I am about to embark on an intricate defense of Saint Augustine’s Pneumatology as fundamentally Orthodox. This is a difficult topic because, on the face of it, the appearance that Augustine is Pneumatologically heterodox is obvious.
In all of this, if I prove to be wrong and Augustine is deficient on this specific issue of theology, I want to make the following observations from the onset:
Augustine admittedly was speculating and did not assert he was preserving the Church’s tradition. In Book I, Par 4 he writes:
He was aware of the Nicene (and probably also the Constantinopolitan) Creed and was attempting to offer a defense of these, as best he can, against a Germanic, Arian opposition. So, he was aware of an authoritative tradition which he located in the east, but was by his own admission not completely cognizant of it. Augustine writes about this:
[W]hat we have read upon these subjects is either not sufficiently set forth, or is not to be found at all, or at any rate cannot easily be found by us, in the Latin tongue, while we are not so familiar with the Greek tongue as to be found in any way competent to read and understand therein the books that treat of such topics, in which class of writings, to judge by the little which has been translated for us, I do not doubt that everything is contained that we can profitably seek…I myself confess that I have by writing learned many things which I did not know (On the Trinity, Book III, par 1).
As we can see, Augustine admits that “everything” necessary to discuss the question of the Trinity and other theological questions is already contained in the writings of the Greek fathers. Because he is unaware of these he “by writing” speculates about things which he does “not know” about as he otherwise would if he had more complete knowledge from the Greek writers.
This admission is extremely important. It is not good enough to say “the West preserves one legitimate theological strain of Pneumatology and the East another.” If Augustine were to be found to contradict the consensus of Greek theology, he literally tells us to disregard his writings:
Assuredly, as in all my writings I desire not only a pious reader, but also a free corrector, so I especially desire this in the present inquiry, which is so important that I would there were as many inquirers as there are objectors. But as I do not wish my reader to be bound down to me, so I do not wish my corrector to be bound down to himself…Do not be willing to yield to my writings as to the canonical Scriptures (Ibid., par 2).
The last sentence of On the Trinity literally asks for forgiveness if he has erred in what he knows is not a compilation of tradition pertaining to a consensus of the Church’s teaching, but his own speculations:
[W]hatever I have said in these books that is of Yours, may they acknowledge who are Yours; if anything of my own, may it be pardoned both by You and by those who are Yours. Amen.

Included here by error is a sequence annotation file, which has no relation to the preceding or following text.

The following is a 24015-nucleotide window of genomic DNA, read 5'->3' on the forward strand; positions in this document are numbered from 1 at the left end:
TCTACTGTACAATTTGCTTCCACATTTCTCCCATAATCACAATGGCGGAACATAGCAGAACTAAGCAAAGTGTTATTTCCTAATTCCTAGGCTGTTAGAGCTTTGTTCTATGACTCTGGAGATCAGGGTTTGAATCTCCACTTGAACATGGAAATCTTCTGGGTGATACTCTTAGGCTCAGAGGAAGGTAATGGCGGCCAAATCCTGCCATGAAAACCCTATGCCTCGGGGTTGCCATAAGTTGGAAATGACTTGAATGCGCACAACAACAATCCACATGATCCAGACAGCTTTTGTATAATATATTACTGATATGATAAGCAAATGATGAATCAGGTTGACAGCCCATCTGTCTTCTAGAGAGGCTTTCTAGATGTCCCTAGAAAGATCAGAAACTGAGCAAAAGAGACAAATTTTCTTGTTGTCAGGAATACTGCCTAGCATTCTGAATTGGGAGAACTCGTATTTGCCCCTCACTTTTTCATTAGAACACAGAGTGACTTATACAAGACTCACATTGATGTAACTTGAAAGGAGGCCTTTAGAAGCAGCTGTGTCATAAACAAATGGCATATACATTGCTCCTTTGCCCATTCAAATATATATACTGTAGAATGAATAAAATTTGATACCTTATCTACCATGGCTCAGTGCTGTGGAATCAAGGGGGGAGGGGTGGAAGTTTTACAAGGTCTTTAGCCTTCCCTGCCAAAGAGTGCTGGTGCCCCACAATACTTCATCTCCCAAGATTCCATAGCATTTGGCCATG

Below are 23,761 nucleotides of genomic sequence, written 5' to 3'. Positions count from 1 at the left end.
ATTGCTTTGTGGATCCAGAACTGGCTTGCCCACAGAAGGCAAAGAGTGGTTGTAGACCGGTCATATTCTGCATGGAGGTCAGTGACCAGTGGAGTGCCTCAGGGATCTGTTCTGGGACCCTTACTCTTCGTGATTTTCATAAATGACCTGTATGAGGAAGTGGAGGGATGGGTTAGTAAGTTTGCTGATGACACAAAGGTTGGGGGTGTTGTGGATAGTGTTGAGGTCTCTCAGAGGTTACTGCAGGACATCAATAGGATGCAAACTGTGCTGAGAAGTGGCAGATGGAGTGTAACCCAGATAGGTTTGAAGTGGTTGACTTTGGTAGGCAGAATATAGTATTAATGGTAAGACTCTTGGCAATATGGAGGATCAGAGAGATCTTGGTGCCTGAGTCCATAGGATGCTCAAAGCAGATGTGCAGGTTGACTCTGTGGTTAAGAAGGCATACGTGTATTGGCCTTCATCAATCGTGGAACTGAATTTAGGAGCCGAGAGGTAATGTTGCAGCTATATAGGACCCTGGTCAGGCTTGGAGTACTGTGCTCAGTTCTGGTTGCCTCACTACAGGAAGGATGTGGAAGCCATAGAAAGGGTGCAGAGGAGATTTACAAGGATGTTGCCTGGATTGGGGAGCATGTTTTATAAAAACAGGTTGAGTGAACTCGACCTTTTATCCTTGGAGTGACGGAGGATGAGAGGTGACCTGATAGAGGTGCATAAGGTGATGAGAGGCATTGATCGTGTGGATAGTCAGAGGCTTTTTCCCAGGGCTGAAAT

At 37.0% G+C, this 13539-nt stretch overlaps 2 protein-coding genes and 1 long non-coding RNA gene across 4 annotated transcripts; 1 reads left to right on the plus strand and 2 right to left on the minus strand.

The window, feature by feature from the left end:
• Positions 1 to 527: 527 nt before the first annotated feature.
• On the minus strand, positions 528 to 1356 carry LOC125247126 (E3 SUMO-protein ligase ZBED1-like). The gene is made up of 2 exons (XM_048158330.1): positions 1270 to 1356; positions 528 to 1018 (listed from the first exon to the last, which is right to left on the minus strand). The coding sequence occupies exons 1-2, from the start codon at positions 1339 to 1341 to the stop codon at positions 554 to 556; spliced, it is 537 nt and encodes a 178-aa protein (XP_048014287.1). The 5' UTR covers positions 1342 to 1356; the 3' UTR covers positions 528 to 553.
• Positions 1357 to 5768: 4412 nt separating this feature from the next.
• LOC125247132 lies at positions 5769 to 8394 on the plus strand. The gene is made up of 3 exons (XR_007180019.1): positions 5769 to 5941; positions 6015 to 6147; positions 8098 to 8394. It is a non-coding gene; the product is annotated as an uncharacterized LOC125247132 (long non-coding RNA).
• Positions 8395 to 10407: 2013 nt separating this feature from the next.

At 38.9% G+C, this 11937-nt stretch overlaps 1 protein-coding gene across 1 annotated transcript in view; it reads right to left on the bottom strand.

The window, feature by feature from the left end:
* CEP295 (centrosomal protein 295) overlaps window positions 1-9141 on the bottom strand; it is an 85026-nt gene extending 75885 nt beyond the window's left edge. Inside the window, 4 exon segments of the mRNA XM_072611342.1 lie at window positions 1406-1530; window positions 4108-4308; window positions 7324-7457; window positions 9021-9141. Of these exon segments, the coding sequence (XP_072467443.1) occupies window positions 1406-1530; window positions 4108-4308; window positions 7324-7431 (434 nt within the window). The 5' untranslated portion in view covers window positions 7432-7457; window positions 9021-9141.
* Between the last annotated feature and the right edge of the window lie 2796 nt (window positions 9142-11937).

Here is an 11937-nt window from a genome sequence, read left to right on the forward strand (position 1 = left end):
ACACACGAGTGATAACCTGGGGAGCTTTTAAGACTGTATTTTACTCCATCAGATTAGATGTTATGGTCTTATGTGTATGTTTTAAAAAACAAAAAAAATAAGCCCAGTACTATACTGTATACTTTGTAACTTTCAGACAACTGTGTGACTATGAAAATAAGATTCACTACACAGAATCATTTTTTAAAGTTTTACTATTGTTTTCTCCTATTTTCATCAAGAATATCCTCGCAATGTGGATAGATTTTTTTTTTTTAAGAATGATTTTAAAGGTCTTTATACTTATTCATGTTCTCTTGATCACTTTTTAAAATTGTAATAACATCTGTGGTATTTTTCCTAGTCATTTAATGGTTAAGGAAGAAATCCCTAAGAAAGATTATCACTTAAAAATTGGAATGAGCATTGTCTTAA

Just because Augustine, by his own admission, may have got things wrong, this does not make him a lousy theologian. Augustine was working from a premise, alien to us now, that theology reflects a sacramental presence of God in human beings. In few words, this is relevant because if man is made in the image of God, an informed observer should be able to look at man and make conclusions about God. Hence, Augustine’s method makes sense because though he may not have had access to enough Greek writers, he does see image-bearers of God every day in which He can infer knowledge about the Trinity.
This is no trivial observation. Much of On the Trinity contains Augustine’s observations and subsequent speculations of how what he sees in man pertains to this or that Trinitarian reality. The importance of this is two-fold: First, as it pertains to the previous discussion, it shows that Augustine was not preserving a tradition but rather speculating a novel theology because he felt incapable of re-presenting orthodox Greek thought on varying subjects. His goal was to backwards-engineer correct doctrine and arrive at an orthodox conclusion.
Second, it means that the interpreter of Augustine cannot simply take a sentence or even paragraph out-of-context and say that this or that is his supposed Pneumatology. Rather, it is absolutely necessary to unpack Augustine’s boring, laborious, and arguably scientifically incorrect speculations so one can actually understand what his treatment of Pneumatology actually means.
If one’s interpretation of an Augustinian Pneumatological statement contradicts his sacramental speculations, then chances are that the interpretation is wrong. My thesis undergirding all of my articles on this subject is that people are interpreting Augustine wrong, including Roman Catholic apologists and the bishops at Lyons and Florence, because they are taking his words to mean something other than what his vivid, quasi-sacramental examples pertaining to human nature are trying to illustrate.
Before we make this case, let’s first make the Roman Catholic case for a Florentine Filioque from Augustine. After doing this, we will unpack Augustine’s Orthodox Pneumatology.